Thoughts from an active pensioner who is now somewhat past his Biblical "Use-by date"

"Why just be difficult, when with a little more effort you can be bloody impossible?"

Monday, 10 May 2010

Electoral Reform

It seems, if one can believe the political commentators, that the main area of disagreement between the Tories and the LibDems is over electoral reform.
I cannot understand why the Tories seem to be so opposed to any change as the present system whereby they require almost twice as many votes as Labour to secure a parliamentary majority is clearly unfair. And indeed, the general situation whereby Scottish and Welsh voters have proportionately more MPs than English voters, in spite of having their own Assemblies, is to me a travesty.and totally unjustified.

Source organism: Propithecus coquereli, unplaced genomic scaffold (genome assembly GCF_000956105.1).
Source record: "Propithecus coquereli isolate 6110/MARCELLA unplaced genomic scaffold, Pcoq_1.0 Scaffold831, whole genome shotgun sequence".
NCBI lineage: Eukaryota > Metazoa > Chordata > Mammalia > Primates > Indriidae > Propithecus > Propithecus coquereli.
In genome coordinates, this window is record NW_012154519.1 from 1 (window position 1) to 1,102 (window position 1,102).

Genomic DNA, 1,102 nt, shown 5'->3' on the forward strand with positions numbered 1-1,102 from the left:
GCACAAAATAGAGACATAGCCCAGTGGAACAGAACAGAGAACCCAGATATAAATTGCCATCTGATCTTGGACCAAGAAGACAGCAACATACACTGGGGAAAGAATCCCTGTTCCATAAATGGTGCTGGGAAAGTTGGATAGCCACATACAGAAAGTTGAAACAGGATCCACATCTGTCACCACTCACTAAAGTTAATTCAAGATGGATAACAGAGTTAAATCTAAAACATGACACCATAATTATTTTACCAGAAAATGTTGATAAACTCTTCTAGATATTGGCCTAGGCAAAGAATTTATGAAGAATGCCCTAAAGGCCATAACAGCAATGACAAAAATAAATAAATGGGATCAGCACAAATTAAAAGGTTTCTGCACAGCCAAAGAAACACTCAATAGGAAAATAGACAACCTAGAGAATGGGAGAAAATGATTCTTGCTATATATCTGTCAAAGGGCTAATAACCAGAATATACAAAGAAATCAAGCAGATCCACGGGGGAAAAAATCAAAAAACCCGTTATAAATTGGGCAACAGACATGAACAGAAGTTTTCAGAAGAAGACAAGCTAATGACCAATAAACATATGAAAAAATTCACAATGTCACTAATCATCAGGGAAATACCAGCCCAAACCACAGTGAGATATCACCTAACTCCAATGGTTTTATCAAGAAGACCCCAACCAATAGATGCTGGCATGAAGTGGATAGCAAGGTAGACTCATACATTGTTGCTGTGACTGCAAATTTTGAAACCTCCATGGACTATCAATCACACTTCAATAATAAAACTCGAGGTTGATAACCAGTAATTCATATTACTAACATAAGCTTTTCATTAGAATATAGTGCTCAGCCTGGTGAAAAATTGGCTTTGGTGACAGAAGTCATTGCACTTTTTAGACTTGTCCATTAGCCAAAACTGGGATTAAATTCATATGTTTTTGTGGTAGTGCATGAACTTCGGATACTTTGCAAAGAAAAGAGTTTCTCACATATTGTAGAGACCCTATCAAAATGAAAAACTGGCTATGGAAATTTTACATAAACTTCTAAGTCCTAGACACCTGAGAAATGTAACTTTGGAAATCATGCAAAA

Whether we should move to a proportional voting system is, to me, a separate issue and requires careful consideration of the various options available and the Conservatives are right is proposing that this is a matter for a committee.
But I can see no earthly reason why the Tories and LibDems should not agree on immediate reform to
  1. Equalise the sizes of all English constituencies to within say 5% of each other,
  2. Either increase the sizes of Scottish and Welsh constituencies to say twice the size of those in England to reflect the power of their assemblies or have the same size constituencies as England but no voting rights at Westminster in respect of those English issues where they have devolved powers.
As a UKIP supporter, I must clearly support the LibDems in their quest for reform, but I remain unconvinced about some of the proposed alternatives.
To me,  essential requirements are a specific constituency MP, and the selection of candidates by the local parties and not from party lists as with the EU elections.

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